Why did the Magical Mystery Tour album become canon and Hey Jude didn't?

Discussion in 'Music Corner' started by Pizza, Feb 13, 2018.

  1. Pizza

    Pizza With extra pepperoni Thread Starter

    I love both albums with MMT being my favorite Beatles album. I was happy HJ finally made it to CD. Still, HJ didn't seem to get accepted everywhere like MMT did.

    I do wish they made a more conscious effort to have Hey Jude contain all later songs but it's still a great listen for me.

    So, why did Hey Jude fall short of canon? (Or maybe you do consider it canon.)
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  2. jwb1231970

    jwb1231970 Forum Resident

    It's in my canon. But also all the songs had been released, nothing new
  3. angelo73

    angelo73 ⬚⿻⬚⿻⬚⿻⬚

    Michigan, USA
    Perhaps only because it got released after the breakup and is a compilation. That would be my guess. Though tbh, it never occurred to me to consider any of their works as canon; I know that must sound weird !
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  4. MelodyFair

    MelodyFair Histoire de Melody Fair

    Vancouver BC
    Although released before Let it Be by a few months, Hey Jude really is a compilation closer to the red/blue albums than the regular catalogue. At least half of MMT was planned and arranged by the Beatles as the EP, and the rest filled out an album naturally. I would like to see Hey Jude pressed again, but it’s not super essential with albums like Past Masters. It does have a better cover than Past Masters!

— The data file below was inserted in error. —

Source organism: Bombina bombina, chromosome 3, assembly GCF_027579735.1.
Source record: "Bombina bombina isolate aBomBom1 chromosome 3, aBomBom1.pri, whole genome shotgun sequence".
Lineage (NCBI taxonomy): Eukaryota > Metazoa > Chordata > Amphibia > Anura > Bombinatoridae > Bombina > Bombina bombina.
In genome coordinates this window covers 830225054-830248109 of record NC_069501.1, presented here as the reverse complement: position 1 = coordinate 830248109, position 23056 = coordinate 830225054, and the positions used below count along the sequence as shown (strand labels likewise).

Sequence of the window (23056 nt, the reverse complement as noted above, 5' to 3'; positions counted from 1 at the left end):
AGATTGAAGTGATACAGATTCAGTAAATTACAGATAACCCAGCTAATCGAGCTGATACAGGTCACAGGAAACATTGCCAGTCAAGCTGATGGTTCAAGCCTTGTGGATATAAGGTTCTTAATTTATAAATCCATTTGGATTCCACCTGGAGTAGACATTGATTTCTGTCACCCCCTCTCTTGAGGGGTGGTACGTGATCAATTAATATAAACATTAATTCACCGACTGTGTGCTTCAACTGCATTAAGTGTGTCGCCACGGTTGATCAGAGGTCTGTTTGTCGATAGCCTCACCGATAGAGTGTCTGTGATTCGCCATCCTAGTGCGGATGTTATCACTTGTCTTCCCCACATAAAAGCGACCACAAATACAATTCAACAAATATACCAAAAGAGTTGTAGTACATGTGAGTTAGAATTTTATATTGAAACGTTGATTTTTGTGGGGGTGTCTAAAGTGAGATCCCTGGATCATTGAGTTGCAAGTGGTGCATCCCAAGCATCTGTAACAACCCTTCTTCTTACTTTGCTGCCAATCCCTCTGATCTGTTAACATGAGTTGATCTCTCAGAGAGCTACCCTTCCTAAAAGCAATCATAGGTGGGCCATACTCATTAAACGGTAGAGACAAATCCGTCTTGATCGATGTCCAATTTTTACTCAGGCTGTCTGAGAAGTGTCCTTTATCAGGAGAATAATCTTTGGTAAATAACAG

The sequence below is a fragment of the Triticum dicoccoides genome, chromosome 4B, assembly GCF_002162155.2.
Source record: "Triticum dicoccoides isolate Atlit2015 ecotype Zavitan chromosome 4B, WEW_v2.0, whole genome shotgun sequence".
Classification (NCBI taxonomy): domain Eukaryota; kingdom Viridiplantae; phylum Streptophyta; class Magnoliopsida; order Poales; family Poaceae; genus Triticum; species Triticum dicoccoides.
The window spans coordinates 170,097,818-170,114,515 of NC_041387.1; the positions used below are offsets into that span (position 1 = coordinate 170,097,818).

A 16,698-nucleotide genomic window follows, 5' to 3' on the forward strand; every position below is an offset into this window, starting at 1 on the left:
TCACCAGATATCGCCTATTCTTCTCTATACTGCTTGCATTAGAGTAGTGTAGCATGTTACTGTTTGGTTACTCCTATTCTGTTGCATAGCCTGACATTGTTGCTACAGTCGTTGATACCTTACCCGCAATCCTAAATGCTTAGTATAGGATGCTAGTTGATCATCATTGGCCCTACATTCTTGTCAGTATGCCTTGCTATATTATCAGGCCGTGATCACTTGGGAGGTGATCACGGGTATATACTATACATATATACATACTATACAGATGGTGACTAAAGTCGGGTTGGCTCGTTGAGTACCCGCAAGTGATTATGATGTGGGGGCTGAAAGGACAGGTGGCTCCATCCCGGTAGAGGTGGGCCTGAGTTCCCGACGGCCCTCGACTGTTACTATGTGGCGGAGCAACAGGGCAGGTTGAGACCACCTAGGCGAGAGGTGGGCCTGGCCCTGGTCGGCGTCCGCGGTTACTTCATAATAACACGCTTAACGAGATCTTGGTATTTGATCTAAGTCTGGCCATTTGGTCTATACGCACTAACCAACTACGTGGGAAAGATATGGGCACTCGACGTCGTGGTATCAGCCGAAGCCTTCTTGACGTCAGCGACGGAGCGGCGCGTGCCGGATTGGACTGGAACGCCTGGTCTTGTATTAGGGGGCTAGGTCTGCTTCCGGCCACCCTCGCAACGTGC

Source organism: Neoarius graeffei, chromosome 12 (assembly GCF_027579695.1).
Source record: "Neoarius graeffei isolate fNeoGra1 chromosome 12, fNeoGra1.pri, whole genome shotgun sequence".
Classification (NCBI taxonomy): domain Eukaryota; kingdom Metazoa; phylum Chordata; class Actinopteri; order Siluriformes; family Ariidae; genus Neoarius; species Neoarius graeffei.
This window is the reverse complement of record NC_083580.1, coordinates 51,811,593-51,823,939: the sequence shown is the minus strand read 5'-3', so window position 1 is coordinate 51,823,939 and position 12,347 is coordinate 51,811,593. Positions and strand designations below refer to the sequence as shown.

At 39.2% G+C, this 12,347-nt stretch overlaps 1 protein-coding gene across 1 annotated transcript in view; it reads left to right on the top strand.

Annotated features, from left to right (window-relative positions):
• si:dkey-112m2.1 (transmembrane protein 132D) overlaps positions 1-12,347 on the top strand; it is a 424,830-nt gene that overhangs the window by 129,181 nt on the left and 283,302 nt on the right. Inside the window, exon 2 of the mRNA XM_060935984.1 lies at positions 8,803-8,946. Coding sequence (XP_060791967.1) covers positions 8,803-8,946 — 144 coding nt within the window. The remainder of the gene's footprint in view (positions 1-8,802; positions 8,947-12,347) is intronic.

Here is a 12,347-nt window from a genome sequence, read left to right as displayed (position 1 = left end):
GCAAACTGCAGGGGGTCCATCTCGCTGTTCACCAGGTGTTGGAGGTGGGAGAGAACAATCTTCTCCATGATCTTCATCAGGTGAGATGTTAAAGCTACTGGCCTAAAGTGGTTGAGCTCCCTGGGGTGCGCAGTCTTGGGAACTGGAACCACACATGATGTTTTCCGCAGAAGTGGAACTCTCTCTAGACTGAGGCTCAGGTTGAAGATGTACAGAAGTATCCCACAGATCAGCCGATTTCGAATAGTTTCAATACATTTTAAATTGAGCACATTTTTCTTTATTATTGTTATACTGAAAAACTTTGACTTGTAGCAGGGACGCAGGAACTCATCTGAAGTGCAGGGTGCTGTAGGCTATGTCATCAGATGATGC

5. Glenn Christense

    Glenn Christense Foremost Beatles expert... on my block

    Well, EP's weren't really popular in the US so the Magical Mystery Tour movie songs were never released on an EP here.
    I think that helped the Magical Mystery Tour album become canon but I think the main reason Magical Mystery Tour became canon is because it was era logical .
    In other words, it was all psych era songs with a uniformity of sound and style. The songs sound like they belong together.

    The Hey Jude album was more of a hodge podge , with early era songs colliding with late era songs . :D
    Not much continuity .

    Any album with "I Should Have Known Better " four songs before "Revolution " is gonna sound sort of slap dash to my ears. :p
    Last edited: Feb 13, 2018
  6. Ben Adams

    Ben Adams Forum Resident

    Phoenix, AZ, USA
    I'm predicting we'll see the Capitol albums reissued on vinyl next, with the same versions of the tracks used on the US Albums box set from a couple years ago.

    Will I buy Hey Jude? You bet your green apple I will.
  7. Ben Adams

    Ben Adams Forum Resident

    Phoenix, AZ, USA
    I was a kid when it came out, and so to my ears it was all of a piece - and still is! I mean, I know those two songs are much older, but the sequencing just works.
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  8. Changingman

    Changingman Forum Resident

    When the original UK Beatles discography was repackaged to fit the CD format in 1987-88 it made sense to include Magical Mystery Tour as it contained all the 1967 single/EP tracks. If they hadn't done this, Past Masters would have been a 3-volume album. A bit too much, probably.

    Hey Jude, on the other hand, contained two tracks already on A Hard Day's Night and was not a comprehensive compilation. A sort of Past Masters would have been needed anyway.

    The launch of Past Masters allowed fans to have all the up-til-then officially released Beatles songs on albums. It became the perfect companion to the Beatles studio albums and thus rendered all the other compilations (including Hey Jude) unnecesary.

    For a few years, Past Masters was the only Beatles compilation officially available on CD.